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Sheila’s comments cause furore in MCD

Staff Reporter

NEW DELHI: The Bharatiya Janata Party has not taken too kindly to the words of Chief Minister Sheila Dikshit that the mismanaged Municipal Corporation of Delhi-run schools be taken over by the State Government.

A meeting of the MCD Standing Committee here on Wednesday was adjourned after Chairman Vijender Gupta condemned statements of the Chief Minister, charging that such comments were “undemocratic, illogical and politically motivated”.

The Standing Committee passed a unanimous resolution denouncing the State Government’s “anti-MCD stand”.

“It is beyond the purview of the Delhi Government to take away the power of the MCD. The civic body was constituted as per an Act of Parliament in 1957 and any modification of the same has to be mediated by the Central Government,” said Mr. Gupta, adding that the motive behind the Chief Minister’s statements was political.

Mr. Gupta was also reacting to a recent High Court statement accusing the civic body of utter lack of facilities in its schools. Lawyer and public activist Ashok Agrawal who had filed the public interest litigation on this issue said: “The most commonly encountered problem in MCD schools is the lack of toilets. There are several schools with over 2,000 students but only two or three toilets. There is also a dearth of clean drinking water and the premises are usually littered and not becoming of an institution of knowledge.”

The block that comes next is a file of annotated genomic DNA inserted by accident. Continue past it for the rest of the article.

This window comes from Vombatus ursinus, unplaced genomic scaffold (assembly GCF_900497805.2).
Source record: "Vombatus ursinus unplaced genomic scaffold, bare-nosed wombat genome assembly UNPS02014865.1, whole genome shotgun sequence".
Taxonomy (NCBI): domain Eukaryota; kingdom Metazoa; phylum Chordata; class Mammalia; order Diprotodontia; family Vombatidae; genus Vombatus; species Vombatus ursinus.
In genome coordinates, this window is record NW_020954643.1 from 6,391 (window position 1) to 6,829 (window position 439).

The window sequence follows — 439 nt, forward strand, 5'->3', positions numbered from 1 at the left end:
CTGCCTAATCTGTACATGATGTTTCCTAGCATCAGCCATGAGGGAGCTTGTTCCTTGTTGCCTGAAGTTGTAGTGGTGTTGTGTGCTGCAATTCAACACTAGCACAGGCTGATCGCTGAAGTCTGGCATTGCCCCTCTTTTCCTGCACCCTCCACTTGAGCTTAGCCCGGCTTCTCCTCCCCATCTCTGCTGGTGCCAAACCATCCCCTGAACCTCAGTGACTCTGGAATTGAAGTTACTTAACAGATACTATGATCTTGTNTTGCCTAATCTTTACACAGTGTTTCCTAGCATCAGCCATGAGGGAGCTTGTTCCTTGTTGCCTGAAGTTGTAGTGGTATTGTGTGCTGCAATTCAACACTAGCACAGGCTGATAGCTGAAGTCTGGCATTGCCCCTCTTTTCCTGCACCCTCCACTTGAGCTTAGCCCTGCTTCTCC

However, Mr. Gupta later said the move to voice anti-MCD comments was just a “ploy” of the Delhi Government to divert attention from its own failures. “The Delhi Jal Board…. and Delhi Transport Corporation are all struggling with their performances. Even the schools of the Delhi Government are in a dilapidated state. Their Jaffarabad school has just two toilets for over 4,000 students and there are over 10,000 vacancies lying unfilled in all their schools,” he said.

Mr. Gupta said the State Government had never questioned the authority of the civic body as long as the Congress was the ruling party.

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